Article Originally Feature on Washington Post by Lenny Bernstein
In his hour-long State of the Union address Tuesday night, President Obama spent a few seconds announcing a "Precision Medicine Initiative," but did little to explain what he has in mind. Background materials distributed by the White House show that Obama wants to invest in this "innovative field that provides healthcare professionals with tools, knowledge and treatments to tailor care to a person's unique characteristics--such as their genetic makeup."
Here's a primer on "precision medicine," a term you'll doubtless hear more about in years to come.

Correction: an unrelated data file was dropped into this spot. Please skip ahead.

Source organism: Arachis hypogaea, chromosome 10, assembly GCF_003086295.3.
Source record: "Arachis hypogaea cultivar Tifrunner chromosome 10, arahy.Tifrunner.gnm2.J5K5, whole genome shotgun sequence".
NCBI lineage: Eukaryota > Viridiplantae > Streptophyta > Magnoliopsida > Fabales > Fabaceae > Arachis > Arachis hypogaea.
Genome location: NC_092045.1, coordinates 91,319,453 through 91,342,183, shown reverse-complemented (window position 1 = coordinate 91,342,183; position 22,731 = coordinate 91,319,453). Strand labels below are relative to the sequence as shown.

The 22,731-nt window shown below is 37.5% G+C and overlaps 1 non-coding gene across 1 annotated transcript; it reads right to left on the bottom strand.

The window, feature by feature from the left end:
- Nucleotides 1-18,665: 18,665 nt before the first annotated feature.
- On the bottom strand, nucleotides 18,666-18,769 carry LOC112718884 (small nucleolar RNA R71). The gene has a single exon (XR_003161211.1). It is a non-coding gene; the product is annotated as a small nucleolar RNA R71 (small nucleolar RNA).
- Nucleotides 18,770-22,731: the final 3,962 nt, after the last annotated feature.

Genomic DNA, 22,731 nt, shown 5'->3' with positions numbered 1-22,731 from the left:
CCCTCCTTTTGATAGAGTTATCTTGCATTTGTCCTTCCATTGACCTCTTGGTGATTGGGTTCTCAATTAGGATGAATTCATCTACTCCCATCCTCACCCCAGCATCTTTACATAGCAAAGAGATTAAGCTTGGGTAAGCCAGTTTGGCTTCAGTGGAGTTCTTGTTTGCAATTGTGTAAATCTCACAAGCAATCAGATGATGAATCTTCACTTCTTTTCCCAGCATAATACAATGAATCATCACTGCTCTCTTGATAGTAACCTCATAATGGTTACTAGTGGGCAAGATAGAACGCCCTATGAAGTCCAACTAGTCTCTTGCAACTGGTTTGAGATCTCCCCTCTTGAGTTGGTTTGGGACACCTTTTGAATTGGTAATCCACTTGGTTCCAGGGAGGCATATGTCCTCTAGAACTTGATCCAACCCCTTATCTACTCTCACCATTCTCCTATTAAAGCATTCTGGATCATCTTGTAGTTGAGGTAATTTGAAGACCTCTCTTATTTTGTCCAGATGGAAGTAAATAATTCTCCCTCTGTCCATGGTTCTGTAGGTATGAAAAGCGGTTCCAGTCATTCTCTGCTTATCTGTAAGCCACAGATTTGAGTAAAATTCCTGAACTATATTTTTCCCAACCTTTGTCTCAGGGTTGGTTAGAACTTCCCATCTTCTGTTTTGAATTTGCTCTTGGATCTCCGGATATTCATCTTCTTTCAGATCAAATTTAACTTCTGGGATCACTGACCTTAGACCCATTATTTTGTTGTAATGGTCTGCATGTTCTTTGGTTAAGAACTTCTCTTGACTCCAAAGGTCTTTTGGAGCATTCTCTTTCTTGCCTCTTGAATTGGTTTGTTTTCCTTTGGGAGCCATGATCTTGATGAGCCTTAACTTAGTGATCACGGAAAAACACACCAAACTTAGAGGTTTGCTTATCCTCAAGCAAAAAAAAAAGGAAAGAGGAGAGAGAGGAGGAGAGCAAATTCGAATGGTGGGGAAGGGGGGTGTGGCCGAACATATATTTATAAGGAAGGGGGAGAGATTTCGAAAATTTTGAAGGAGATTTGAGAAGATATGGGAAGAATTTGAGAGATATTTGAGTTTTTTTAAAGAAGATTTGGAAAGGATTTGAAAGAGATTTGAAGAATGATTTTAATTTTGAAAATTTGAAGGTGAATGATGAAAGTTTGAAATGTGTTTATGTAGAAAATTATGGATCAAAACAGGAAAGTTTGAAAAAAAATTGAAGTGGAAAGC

What is precision medicine?
Clinically, experts don't even agree on a single term for it. But "individualized," "personalized," and "precision," medicine are all used to convey the same idea, according to Gianrico Farrugia, former director of the Mayo Clinic's Center for Individualized Medicine:
"rather than treating a person as [part of] a group, treat the person as an individual, based on [his or her] own genetic material, to enable us to provide individualized, personalized and precise care."
On a grander scale, said Keith Yamamoto, vice-chancellor for research at UC San Francisco, precision medicine envisions collecting enormous amounts of information -- not just from humans, but from other species and from basic science research -- and crunching that data to identify ways to diagnose and treat individuals.
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